Ajit Lalvani is Chair of Infectious Diseases, National Institute of Health Research Senior Investigator and Wellcome Senior Clinical Research Fellow at Imperial College London and Founding Director of the Tuberculosis Research Centre. He is Co-Chair of Respiratory Infections at the National Heart and Lung Institute and Honorary Consultant Physician at Imperial College London and Imperial College Healthcare NHS Trust. His research programme addresses the world’s most serious respiratory infections: tuberculosis and pandemic influenza.
Ajit qualified in medicine from the Universities of Oxford and London followed by specialty medical training in London, Cambridge, Basel and Oxford. Following his doctoral thesis on Immunity to Intracellular Pathogens as MRC Clinical Research Fellow at the Weatherall Institute of Molecular Medicine, he developed his research programme in the Nuffield Department of Medicine as Clinical Lecturer and has been a Wellcome Senior Clinical Research Fellow since 2001. In 2007 he was recruited to Imperial College London to formulate new scientific and public health strategies to tackle tuberculosis globally. At Imperial, he founded the multidisciplinary Tuberculosis Research Centre, one of Europe’s leading tuberculosis research groups. The Centre is an intellectually stimulating environment comprising a thriving community of post-doctoral scientists, clinical training fellows, research nurses, graduate students, technicians and undergraduates, located within the Respiratory Infection Section of the National Heart and Lung Institute.
His research has transformed our understanding of the natural history of TB infection and the mechanism of action of BCG vaccine, as well as providing fundamental new insights into protective immunity to TB, pandemic influenza and malaria. He has consistently translated his immunological discoveries into practical solutions for tackling infectious diseases through paradigm-shifting innovations that have revolutionised diagnosis of TB, including the FDA-approved, NICE-endorsed ELISpot IGRA (interferon-gamma release-assay). His research outputs have shaped clinical practice and global public health policy, forming the basis of many national TB control guidelines (eg NICE, CDC, ECDC). His ongoing research program probes the immunologic and genetic factors that shape the natural history and clinical outcomes of TB and influenza infection, whilst maintaining a strong translational theme by developing and validating novel biomarkers of infection, disease and treatment response.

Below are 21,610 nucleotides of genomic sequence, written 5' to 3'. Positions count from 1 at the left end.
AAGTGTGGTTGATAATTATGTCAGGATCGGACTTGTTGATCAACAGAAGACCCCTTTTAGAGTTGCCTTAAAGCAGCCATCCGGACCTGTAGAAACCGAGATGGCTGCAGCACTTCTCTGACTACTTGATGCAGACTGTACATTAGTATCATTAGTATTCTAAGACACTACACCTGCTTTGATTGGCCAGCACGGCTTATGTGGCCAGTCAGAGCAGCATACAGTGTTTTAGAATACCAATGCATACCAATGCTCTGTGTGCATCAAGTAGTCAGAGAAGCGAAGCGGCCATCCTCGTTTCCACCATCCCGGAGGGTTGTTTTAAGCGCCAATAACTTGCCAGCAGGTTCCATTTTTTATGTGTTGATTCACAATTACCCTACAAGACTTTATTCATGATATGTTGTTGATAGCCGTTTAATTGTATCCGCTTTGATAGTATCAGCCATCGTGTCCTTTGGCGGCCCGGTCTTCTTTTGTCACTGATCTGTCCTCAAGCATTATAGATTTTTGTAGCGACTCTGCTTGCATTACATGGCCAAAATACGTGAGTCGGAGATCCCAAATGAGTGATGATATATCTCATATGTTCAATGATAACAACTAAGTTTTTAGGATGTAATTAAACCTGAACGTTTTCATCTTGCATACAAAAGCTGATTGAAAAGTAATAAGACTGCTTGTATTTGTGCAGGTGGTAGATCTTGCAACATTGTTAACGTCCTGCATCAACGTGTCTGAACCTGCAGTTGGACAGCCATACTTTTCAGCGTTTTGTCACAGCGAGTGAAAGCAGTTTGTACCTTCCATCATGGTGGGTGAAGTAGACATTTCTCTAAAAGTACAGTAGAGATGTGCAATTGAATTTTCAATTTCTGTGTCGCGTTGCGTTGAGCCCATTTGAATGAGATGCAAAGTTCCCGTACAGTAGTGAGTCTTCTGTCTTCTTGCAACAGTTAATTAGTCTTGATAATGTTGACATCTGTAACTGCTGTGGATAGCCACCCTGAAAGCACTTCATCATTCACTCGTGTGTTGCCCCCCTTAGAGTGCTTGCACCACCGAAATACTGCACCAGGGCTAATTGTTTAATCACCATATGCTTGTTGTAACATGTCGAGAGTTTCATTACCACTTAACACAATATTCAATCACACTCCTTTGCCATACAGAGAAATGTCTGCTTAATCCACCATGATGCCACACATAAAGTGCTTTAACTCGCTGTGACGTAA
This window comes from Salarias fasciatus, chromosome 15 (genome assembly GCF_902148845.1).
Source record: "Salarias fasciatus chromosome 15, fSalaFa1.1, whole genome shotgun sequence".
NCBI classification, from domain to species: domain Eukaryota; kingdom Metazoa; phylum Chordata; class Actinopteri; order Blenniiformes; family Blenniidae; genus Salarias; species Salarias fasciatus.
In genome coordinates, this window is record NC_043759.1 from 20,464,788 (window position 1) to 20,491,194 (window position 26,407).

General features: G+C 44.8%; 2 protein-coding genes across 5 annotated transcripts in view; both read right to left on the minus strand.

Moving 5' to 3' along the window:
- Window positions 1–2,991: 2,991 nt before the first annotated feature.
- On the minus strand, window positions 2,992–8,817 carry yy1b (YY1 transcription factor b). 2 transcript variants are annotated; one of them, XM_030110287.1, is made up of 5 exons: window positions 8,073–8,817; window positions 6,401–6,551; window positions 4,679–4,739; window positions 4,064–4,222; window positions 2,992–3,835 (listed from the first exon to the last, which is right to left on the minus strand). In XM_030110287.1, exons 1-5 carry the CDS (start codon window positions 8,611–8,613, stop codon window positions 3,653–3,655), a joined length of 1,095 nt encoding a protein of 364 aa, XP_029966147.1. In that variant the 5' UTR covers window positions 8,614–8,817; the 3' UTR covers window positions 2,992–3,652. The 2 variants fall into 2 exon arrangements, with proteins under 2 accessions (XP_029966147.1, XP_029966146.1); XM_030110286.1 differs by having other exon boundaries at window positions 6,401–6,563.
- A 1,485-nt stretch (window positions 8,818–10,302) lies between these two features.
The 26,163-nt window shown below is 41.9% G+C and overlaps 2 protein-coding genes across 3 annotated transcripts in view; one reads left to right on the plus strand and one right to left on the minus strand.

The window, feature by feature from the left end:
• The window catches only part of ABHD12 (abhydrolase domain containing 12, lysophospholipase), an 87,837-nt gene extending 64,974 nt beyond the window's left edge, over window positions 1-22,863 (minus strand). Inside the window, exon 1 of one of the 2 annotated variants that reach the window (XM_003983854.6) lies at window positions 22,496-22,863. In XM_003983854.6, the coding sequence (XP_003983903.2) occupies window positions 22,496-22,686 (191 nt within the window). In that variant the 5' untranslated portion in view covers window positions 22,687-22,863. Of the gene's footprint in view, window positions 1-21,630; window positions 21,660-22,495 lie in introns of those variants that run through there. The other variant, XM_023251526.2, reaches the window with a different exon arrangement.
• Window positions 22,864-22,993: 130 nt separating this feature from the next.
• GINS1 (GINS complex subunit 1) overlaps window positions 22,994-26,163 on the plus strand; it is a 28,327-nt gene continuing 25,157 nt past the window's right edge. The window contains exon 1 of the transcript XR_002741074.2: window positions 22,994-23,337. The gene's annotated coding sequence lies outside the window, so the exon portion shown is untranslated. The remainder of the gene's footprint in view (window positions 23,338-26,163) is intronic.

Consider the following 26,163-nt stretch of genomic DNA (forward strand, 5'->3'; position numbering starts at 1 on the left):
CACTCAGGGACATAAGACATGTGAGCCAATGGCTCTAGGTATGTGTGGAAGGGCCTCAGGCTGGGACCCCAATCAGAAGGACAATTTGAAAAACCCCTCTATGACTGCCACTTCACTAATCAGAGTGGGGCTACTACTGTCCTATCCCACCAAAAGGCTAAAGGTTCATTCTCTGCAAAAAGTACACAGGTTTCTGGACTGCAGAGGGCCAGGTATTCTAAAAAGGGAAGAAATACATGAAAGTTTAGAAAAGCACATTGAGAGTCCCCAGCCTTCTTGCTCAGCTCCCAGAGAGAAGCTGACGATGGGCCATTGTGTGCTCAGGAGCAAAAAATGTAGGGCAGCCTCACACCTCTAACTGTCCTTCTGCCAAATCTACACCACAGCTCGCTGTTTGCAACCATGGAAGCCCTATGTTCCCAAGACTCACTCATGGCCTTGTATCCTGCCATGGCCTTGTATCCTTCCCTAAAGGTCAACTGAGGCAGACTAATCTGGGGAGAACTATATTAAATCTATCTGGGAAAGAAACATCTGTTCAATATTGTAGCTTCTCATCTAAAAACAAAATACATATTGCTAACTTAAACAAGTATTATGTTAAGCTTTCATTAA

Professor Lalvani has published >120 peer-reviewed papers with >8,000 citations and raised >£15 million research funding from the Wellcome Trust, MRC, NIHR, British Lung Foundation and other funders. He has received several awards in recognition of his contribution to global tuberculosis control, including the Scientific Prize of the International Union against Tuberculosis and Lung Disease (IUATLD) and the Royal College of Physicians Weber-Parkes Medal and his research has frequently featured in international newsprint and broadcast media.
He facilitates research and postgraduate education nationally and internationally by lecturing widely and through his roles on the Academic Medicine and Research Committee of the Royal College of Physicians, as organiser of scientific conferences for the IUATLD, the Royal College of Physicians and the Royal Society of Medicine and through research funding and interview committees (Wellcome Trust, Health Research Board Ireland, European and Developing Countries Clinical Trials Programme and Wellcome Trust/Government of India Dept of Biotechnology India Alliance).
Professor Ajit Lalvani of Imperial College London explains why a new TB screening test is necessary, on BBC Radio 4's Today Programme: http://news.bbc.co.uk/today/hi/today/newsid_9464000/9464264.stm
"TB screening misses 70% of latent cases" - The Guardian, 21/04/2011: http://www.theguardian.com/world/2011/apr/21/tb-screening-misses-most-uk-cases
et al., 2017, Novel interferon-gamma assays for diagnosing tuberculosis in young children in India., Int J Tuberc Lung Dis, Vol:21, Pages:412-419
et al., 2018, Urgent challenges in implementing live attenuated influenza vaccine, Lancet Infectious Diseases, Vol:18, ISSN:1473-3099, Pages:E25-E32
et al., 2017, Innate activation of human primary epithelial cells broadens the host response to Mycobacterium tuberculosis in the airways, Plos Pathogens, Vol:13, ISSN:1553-7366
et al., 2017, Stratification of Latent Mycobacterium tuberculosis Infection by Cellular Immune Profiling, Journal of Infectious Diseases, Vol:215, ISSN:0022-1899, Pages:1480-1487
et al., 2017, Can defective interfering RNAs affect the live attenuated influenza vaccine? Reply, Lancet Infectious Diseases, Vol:17, ISSN:1473-3099, Pages:1235-1236